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Kristin Laidre

Principal Oceanographer

Assistant Professor, Fisheries





Department Affiliation

Polar Science Center


B.S. Zoology, University of Washington - Seattle, 1999

Ph.D. Aquatic & Fishery Sciences, University of Washington - Seattle, 2003

Kristin Laidre's Website



2000-present and while at APL-UW

Variability in fin whale (Balaenoptera physalus) occurrence in the Bering Strait and southern Chukchi Sea in relation to environmental factors

Escajeda, E., K.M. Stafford, R.A. Woodgate, K.L. Laidre, "Variability in fin whale (Balaenoptera physalus) occurrence in the Bering Strait and southern Chukchi Sea in relation to environmental factors," Deep Sea Res. II, EOR, doi:0.1016/j.dsr2.2020.104782, 2020.

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4 May 2020

Fin whales (Balaenoptera physalus) are common summer visitors to the Pacific Arctic, migrating through the Bering Strait and into the southern Chukchi Sea to feed on seasonally-abundant prey. The abundance and distribution of fin whales in the Chukchi Sea varies from year-to-year, possibly reflecting fluctuating environmental conditions. We hypothesized that fin whale calls were most likely to be detected in years and at sites where productive water masses were present, indicated by low temperatures and high salinities, and where strong northward water and wind velocities, resulting in increased prey advection, were prevalent. Using acoustic recordings from three moored hydrophones in the Bering Strait region from 2009–2015, we identified fin whale calls during the open-water season (July–November) and investigated potential environmental drivers of interannual variability in fin whale presence. We examined near-surface and near-bottom temperatures (T) and salinities (S), wind and water velocities through the strait, water mass presence as estimated using published T/S boundaries, and satellite-derived sea surface temperatures and sea-ice concentrations. Our results show significant interannual variability in the acoustic presence of fin whales with the greatest detections of calls in years with contrasting environmental conditions (2012 and 2015). Colder temperatures, lower salinities, slower water velocities, and weak southward winds prevailed in 2012 while warmer temperatures, higher salinities, faster water velocities, and moderate southward winds prevailed in 2015. Most detections (96%) were recorded at the mooring site nearest the confluence of the nutrient-rich Anadyr and Bering Shelf water masses, ~35 km north of Bering Strait, indicating that productive water masses may influence the occurrence of fin whales. The disparity in environmental conditions between 2012 and 2015 suggests there may be multiple combinations of environmental factors or other unexamined variables that draw fin whales into the Pacific Arctic.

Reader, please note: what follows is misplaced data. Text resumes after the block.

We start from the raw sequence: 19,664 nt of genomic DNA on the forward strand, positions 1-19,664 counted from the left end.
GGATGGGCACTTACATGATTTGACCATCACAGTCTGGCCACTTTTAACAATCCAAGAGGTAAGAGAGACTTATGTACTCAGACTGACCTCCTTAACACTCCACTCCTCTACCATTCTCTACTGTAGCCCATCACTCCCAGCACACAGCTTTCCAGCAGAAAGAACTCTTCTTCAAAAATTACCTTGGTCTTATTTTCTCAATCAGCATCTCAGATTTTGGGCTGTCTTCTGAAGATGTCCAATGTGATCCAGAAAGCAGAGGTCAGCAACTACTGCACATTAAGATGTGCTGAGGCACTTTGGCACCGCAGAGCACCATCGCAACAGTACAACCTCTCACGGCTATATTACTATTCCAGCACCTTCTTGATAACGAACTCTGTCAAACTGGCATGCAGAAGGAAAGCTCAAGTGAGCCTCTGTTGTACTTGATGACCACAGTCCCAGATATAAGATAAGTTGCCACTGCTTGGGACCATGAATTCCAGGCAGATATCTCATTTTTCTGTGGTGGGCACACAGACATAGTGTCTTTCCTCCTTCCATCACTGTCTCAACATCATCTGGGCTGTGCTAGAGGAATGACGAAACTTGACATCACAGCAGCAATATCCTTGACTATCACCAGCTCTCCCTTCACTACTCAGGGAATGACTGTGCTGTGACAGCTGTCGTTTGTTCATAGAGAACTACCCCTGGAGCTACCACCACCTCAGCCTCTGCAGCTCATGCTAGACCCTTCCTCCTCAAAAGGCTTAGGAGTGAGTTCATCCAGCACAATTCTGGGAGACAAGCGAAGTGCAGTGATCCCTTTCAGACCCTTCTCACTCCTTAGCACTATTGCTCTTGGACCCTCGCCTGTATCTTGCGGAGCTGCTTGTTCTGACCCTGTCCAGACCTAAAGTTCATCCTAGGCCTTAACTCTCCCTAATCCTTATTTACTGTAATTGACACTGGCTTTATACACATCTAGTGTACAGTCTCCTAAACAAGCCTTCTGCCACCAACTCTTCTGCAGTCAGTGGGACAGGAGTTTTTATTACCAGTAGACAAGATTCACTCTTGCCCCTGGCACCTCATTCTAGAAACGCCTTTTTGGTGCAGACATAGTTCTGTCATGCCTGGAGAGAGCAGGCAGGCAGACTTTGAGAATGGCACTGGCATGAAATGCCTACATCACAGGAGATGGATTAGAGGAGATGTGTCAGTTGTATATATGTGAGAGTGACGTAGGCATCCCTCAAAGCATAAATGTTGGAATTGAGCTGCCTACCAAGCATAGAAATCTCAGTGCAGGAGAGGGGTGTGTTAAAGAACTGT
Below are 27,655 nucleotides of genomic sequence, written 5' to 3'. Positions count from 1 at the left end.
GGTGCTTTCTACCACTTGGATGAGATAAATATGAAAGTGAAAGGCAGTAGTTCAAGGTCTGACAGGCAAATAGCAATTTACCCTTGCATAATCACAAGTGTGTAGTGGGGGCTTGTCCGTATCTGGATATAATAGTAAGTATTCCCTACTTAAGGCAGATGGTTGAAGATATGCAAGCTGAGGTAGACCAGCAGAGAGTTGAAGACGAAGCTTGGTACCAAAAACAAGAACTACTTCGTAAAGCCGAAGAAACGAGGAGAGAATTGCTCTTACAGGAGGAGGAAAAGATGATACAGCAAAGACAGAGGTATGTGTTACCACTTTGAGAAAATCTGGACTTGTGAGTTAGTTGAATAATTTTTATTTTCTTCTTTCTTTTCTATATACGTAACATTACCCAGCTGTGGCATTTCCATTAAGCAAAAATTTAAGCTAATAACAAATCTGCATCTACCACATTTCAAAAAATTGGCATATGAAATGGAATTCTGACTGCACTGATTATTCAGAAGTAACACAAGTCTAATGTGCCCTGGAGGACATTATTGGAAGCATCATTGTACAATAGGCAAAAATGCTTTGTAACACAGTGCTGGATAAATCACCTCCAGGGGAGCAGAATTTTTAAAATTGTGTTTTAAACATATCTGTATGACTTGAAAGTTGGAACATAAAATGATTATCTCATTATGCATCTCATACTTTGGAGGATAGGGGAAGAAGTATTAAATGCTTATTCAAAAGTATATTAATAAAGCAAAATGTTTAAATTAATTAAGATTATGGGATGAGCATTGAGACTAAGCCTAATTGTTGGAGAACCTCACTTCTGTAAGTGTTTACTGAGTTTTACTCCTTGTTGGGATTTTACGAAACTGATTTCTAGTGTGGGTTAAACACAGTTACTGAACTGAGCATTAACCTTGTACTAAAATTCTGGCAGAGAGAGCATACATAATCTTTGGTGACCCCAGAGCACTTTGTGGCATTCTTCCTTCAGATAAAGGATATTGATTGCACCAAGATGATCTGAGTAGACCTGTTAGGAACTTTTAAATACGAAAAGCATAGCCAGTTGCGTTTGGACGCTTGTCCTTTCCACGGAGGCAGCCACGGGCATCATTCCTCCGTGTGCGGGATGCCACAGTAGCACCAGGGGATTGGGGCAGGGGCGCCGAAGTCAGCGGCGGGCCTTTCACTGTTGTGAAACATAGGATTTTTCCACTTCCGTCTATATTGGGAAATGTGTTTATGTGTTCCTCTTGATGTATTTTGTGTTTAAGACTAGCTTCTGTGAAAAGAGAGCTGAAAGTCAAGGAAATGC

The ecological and behavioral significance of short-term food caching in polar bears (Ursus maritimus)

Stirling, I., K.L. Laidre, A.E. Derocher, and R. Van Meurs, "The ecological and behavioral significance of short-term food caching in polar bears (Ursus maritimus)," Arctic Sci., 6, 41-52, doi:10.1139/as-2019-0008, 2020.

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1 Mar 2020

The paucity of observations of wild polar bears (Ursus maritimus) caching of food (including hoarding, i.e., burying and remaining with a kill for up to a few days) has led to the conclusion that such behavior does not occur or is negligible in this species. We document 19 observations of short-term hoarding by polar bears between 1973 and 2018 in Svalbard, Greenland, and Canada. Short-term hoarding appears to be influenced by size of the kill and its remaining energetic value after the first meal has been consumed. Fat and meat from smaller seals, such as pup or yearling ringed seals (Pusa hispida), are largely devoured immediately, leaving little to hoard. Carcasses of adult ringed seals, harp seals (Pagophilus groenlandicus), and bearded seals (Erignathus barbatus) may be covered with snow to reduce the chance of kleptoparasitism by another bear or other scavengers visually detecting a dark spot on the ice, while the hoarding bear lies nearby. Hoarding of other species, such as beluga (Delphinapterus leucas) (calves or parts) or other polar bears, appears opportunistic. We review differences in caching, including short-term hoarding behavior between polar bears and brown bears (U. arctos), and hypothesize about factors that may have influenced their evolution.